Constitutional convention confusion

In a few weeks, New Yorkers will be asked to vote on whether or not to hold a constitutional convention. I find it very curious that with the election so close, many voters still have no idea whether they should be in favor or opposed to this proposal — and that includes people who are politically active and well informed on most issues.

I couldn’t help but wonder why this is the case, so I did a little web browsing. By law, the question of whether or not to hold a constitutional convention must be put to a vote every 20 years. A publication put out by the Rockefeller Institute of Government and the Government Law Center at Albany Law School offers a possible explanation for why the issue is so poorly understood this time: “Historically, New York has organized a constitutional commission before the vote on the ballot question. This process helps identify issues likely to be considered by the convention delegates if one is called by the voters. This year a constitutional commission has not been funded or appointed by the legislature or executive” (http://www.rockinst.org/nys_concon2017/pdf/2017_09_106_Issues_Final.pdf).

The report goes on to identify 106 issues that could be open to change, although there is no way of knowing which of these the convention would actually address. So the usual efforts to educate the public and lay the groundwork for the vote was skipped this time. No wonder we are confused! It is like a doctor asking for an answer on whether to undergo surgery or not, without explaining what the risks and benefits would be.

Since voters are on their own, here are a few facts to consider before making this important decision. Although the League of Women Voters of New York is in favor of a “yes” vote, they recognize the downside: “Opponents argue that funding from outside interest groups could play a major role in delegate selection and result in a convention unduly influenced by special interests” (http://www.lwvny.org/programsstudies/concon/2017/ConstitutionalConven_brochure.pdf).

Moreover, here is what the president of the League of Women Voters of the United States, Elisabeth MacNamara, said about a national constitutional convention in 2016: “Everyone should be concerned what a runaway, topsy-turvy constitutional convention might do. Before we head into uncharted territory that could affect our basic principles of government and our individual rights, we need to make sure some basic rules are in place. … Any calls for a constitutional convention must have built-in protections to ensure it is not hijacked by a small minority” http://lwv.org/press-releases/constitutional-convention-needs-safeguards.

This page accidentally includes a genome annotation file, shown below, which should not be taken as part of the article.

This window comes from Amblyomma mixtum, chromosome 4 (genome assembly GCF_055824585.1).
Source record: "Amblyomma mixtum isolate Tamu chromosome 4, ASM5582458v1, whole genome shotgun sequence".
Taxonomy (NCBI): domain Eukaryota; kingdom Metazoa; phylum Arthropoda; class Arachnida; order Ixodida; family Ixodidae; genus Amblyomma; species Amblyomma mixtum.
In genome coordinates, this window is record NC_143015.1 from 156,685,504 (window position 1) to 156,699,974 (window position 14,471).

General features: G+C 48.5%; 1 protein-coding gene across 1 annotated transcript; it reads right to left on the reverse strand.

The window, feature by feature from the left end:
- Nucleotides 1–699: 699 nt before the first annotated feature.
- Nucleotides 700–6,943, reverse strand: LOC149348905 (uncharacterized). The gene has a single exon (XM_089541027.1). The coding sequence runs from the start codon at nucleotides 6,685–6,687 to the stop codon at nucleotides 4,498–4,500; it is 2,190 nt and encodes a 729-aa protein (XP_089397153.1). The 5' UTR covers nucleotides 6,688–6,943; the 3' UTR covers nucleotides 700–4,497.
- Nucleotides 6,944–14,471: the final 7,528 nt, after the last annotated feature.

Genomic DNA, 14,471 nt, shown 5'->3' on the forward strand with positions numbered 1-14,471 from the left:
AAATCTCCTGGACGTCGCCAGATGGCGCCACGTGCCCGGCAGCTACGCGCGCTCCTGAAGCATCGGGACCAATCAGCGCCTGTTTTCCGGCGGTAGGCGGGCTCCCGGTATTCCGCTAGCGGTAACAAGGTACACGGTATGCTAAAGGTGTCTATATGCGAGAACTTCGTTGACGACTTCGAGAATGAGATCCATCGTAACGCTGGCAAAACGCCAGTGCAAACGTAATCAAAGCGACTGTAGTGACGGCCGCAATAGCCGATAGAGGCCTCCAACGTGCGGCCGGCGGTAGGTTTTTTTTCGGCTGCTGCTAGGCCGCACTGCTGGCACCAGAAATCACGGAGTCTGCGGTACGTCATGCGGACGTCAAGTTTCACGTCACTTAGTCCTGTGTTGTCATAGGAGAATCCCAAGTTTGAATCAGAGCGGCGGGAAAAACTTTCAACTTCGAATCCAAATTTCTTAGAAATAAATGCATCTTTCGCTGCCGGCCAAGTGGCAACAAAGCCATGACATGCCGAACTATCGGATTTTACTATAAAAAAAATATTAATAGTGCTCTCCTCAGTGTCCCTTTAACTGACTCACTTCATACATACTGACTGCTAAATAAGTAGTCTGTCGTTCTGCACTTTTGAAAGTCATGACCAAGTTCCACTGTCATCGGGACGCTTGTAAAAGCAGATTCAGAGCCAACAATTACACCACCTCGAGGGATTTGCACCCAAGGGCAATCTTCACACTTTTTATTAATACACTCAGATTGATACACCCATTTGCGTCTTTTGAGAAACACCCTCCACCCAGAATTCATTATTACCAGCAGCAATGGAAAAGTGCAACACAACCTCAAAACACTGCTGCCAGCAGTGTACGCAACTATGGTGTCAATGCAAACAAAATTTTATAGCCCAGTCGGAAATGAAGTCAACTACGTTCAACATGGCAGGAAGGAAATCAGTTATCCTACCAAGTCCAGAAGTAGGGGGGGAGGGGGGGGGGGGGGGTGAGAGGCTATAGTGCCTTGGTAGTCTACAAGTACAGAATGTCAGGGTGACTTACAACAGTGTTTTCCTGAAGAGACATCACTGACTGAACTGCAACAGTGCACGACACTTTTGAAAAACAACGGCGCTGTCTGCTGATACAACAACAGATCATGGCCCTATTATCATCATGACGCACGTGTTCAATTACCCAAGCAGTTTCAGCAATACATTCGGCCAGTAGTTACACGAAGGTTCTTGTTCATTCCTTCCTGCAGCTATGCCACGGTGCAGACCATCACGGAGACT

Are these protections to prevent special interests from controlling a convention in place? I haven’t seen any evidence that they are. Because of the U.S. Supreme Court decision on Citizens United allowing virtually unlimited political contributions, corporations, including out-of-state corporations, can exert enormous influence over a convention. I think a healthy skepticism is in order.

One of the issues of concern to many residents of the North Country is Article XIV of the state constitution, the “forever wild” clause that protects the Adirondack Park’s lakes, rivers and forests from degradation and destruction from logging, lease, sale and development. The Adirondack Council opposes a constitutional convention because it anticipates that special interests that support weakening the “forever wild” clause not only CAN control the convention but very likely WILL (Adirondack Council, “State of the Park 2017-2018: Threatened,” p.10).

If the constitution needs changing, it can be done through the amendment process, and in fact, the New York State Constitution has already been amended 225 times. Not only is amending the constitution for a specific issue a better and safer alternative, it is also cheaper. Cost estimates for holding a constitutional convention range between $50 million and $108 million.

I am convinced that holding a constitutional convention would be like opening Pandora’s box — there is no compelling reason to do so, and we don’t know what kind of forces it would unleash. On Nov. 7, Election Day, I will be voting “no” on Proposal 1.

Rosalie Fontana lives in Bloomingdale.

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